Just a mention about the vocal sound. Andy Piercy was so the ‘voice of ATF’ for years. After he moved on from ATF, first nothing happened for a loooooong time. (There is a band history in the side bar on the Wiki page, or as a pdf here from Mike Farrer’s site.) Then a couple of times Pete and John had a heroic go at trying to do the lead vocals as well as play, and still get in the backing vocals. I think they tried that back at Greenbelt a few years ago – heroic, however, much as I love them, it really did not quite hit the mark. Keith Smith also joined the for a time, and whilst being a very competent singer, didn’t look or sound at ease in the role of lead singer.
I had heard Rob Halligan stand in for a couple of numbers at a largely accoustic set at Greenbelt a while back, and I wasn’t sure that it quite worked. So the sound and set-up for the 2009 autumn tour was a very pleasant surprise. Rob had got many of Andy Piercy’s vocal inflections off very well. Not at all bad – for someone who had never known of After The Fire originally. Listening, with familiar tune after tune from ATF’s large repertoire – and it is big repertoire – I was struck by a couple of things. Authentic copies – and anything new??
The renditions of many of the songs were really very accurate. But was this a sort of high-class karaoke with a live band, or a sort of hybrid between a reformation and a tribute band? Can there be a genuine ATF without Andy Piercy – where even if he is 25 years absent in person, he is still present in the sound he created still being in essence ATF?
Well, Andy was not ALL the sound of ATF. And of course as the Rock Family trees show, it is Pete who is the consistent thread of gold through the generations of ATF: his personality, drive, writing, playing, singing, sound – along with John’s distinctive chunky, ripping, lyrical, fluid guitar – are truly ATF too. Not just ATF then – but ATF now. Rob Haligan is also more than just a Piercy mimic, adding in some of his own material to the sets, and just a little of his own inflections. And if he didn’t come close to the original sound; then it wouldn’t actually work for those who like me who have most of the original albums.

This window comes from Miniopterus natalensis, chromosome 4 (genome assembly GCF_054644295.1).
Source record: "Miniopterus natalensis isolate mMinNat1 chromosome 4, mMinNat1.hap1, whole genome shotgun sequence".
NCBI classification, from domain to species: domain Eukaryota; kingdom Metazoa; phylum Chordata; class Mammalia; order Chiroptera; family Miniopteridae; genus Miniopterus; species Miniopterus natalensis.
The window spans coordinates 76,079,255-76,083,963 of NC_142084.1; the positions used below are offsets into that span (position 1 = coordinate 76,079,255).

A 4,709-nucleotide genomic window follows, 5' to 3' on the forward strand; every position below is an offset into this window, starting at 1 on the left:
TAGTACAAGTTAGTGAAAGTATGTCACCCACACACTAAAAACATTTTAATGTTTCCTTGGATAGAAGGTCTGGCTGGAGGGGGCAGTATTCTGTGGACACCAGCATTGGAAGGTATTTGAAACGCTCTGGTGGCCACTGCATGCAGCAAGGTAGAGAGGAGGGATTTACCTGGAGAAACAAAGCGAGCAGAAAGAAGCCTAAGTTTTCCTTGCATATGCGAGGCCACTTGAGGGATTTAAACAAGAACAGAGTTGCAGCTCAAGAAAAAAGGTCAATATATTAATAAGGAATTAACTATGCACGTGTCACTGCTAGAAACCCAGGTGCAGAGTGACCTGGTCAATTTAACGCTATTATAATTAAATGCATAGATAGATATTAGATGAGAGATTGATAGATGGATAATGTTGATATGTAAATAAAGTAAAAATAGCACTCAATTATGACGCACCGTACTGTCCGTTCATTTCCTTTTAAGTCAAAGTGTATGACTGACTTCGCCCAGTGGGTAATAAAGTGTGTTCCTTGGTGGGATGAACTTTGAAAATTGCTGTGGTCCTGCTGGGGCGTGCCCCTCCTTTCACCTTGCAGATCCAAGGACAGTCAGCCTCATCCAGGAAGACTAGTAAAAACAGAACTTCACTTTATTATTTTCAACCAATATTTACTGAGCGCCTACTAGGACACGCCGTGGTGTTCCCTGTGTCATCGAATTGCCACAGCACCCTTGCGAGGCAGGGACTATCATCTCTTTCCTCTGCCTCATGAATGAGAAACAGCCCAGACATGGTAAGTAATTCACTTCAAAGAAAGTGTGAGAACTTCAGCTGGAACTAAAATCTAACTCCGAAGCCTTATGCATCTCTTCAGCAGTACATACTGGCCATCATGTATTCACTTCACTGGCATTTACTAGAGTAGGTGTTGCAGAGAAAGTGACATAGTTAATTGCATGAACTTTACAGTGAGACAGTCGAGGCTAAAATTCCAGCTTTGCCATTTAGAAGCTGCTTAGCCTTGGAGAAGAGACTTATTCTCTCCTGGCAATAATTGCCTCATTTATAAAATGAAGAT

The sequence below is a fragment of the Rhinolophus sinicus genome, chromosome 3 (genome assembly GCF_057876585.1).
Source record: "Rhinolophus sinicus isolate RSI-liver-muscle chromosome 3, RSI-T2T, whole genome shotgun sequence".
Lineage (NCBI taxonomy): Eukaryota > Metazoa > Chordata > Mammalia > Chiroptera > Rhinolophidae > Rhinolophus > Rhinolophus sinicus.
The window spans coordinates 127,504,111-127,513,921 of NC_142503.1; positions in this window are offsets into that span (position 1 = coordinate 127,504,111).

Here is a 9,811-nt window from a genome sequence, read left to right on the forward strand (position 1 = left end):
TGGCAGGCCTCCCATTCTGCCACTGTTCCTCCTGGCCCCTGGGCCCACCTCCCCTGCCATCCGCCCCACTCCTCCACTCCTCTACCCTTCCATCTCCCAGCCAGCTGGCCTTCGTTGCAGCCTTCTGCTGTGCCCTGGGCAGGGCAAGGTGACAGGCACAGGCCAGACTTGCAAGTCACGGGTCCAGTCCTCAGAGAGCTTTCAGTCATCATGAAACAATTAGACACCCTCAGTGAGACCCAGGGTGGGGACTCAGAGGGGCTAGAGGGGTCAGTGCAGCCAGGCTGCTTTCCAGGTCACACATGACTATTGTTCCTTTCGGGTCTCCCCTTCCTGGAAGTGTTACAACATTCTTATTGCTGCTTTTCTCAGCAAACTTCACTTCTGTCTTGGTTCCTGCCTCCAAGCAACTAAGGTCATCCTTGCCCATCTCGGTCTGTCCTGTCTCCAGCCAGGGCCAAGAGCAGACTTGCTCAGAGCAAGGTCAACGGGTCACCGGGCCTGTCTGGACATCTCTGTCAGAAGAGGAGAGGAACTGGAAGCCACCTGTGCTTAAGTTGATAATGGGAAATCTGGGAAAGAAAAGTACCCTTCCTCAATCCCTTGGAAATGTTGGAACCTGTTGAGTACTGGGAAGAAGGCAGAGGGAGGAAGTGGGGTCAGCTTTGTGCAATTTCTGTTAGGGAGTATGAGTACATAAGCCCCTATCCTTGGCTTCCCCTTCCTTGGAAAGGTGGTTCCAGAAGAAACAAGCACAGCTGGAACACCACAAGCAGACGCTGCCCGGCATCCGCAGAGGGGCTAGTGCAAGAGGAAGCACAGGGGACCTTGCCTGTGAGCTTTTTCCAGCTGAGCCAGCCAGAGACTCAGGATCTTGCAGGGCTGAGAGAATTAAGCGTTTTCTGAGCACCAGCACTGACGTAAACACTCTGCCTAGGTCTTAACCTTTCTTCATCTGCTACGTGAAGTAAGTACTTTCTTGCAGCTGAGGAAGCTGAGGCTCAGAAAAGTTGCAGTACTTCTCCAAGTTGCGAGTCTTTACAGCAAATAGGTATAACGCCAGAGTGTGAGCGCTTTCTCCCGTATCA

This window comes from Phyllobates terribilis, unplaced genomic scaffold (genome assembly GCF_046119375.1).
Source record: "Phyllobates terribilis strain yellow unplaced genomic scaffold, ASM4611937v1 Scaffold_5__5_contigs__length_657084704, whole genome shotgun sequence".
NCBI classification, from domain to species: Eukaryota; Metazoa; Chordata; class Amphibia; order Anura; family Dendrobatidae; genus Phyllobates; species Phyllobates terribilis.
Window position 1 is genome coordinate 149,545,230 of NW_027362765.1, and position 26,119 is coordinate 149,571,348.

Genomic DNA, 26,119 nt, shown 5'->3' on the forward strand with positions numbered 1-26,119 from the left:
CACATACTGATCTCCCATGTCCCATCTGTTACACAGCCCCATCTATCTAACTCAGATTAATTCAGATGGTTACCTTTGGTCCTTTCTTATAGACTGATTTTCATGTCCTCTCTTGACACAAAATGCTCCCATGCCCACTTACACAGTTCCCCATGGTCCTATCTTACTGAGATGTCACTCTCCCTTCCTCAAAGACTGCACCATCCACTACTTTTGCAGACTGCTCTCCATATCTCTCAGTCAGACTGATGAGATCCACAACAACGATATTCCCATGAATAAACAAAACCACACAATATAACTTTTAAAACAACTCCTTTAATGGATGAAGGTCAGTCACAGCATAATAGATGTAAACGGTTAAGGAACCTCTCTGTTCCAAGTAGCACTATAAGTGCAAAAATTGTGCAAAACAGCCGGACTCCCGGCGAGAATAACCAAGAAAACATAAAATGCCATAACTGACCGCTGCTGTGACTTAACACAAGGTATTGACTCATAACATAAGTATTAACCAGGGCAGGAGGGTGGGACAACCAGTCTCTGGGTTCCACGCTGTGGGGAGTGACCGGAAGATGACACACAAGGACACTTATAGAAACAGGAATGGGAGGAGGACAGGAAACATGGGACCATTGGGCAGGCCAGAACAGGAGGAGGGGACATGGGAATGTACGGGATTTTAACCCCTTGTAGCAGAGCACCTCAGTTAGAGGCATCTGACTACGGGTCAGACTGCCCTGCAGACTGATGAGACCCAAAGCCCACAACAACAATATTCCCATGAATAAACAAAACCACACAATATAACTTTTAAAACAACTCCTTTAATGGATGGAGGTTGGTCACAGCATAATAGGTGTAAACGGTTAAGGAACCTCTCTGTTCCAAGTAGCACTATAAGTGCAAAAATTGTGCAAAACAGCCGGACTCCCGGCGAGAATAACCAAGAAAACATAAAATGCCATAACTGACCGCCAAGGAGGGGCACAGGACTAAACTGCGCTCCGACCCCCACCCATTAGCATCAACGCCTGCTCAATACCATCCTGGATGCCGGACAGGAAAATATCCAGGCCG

And new material? Or new audiences? Long-term fans – of many famous acts – actually have a tendency only to want the familiar old hits played in exactly the same way. Not much space for innovation of progress there. ATF have re-worked an oldie (One Rule for you – Trade Justice), and have started to embark on some new material too. And I love the way at recent gigs there have been new young fans evident amongst those of grey-ing hair and no hair.
‘Who’s going to love you when you’re old and fat and ugly…?!” I think you are safe for a wee while yet ATF!
Here’s a live version of Starflight, from the Burgess Hill gig again.
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As an aside –
– in chatting with Pete Banks, I added yet another to my list of ‘people you may be surprised to learn are or have been a Church Warden‘. Others who could be included on this list, and at the same time at the same church, were journalist and now priest Martin Rowe and broadcaster Simon Mayo. This duo also published a book – on Snogging. There is probably a list some where of ‘People you hadn’t expected to be a church warden, but are/were’…
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Finally; note to self:
Learn to write shorter, concise, less rambling posts. This one took over three weeks of collating & tweaking – not exactly ‘news’ anymore…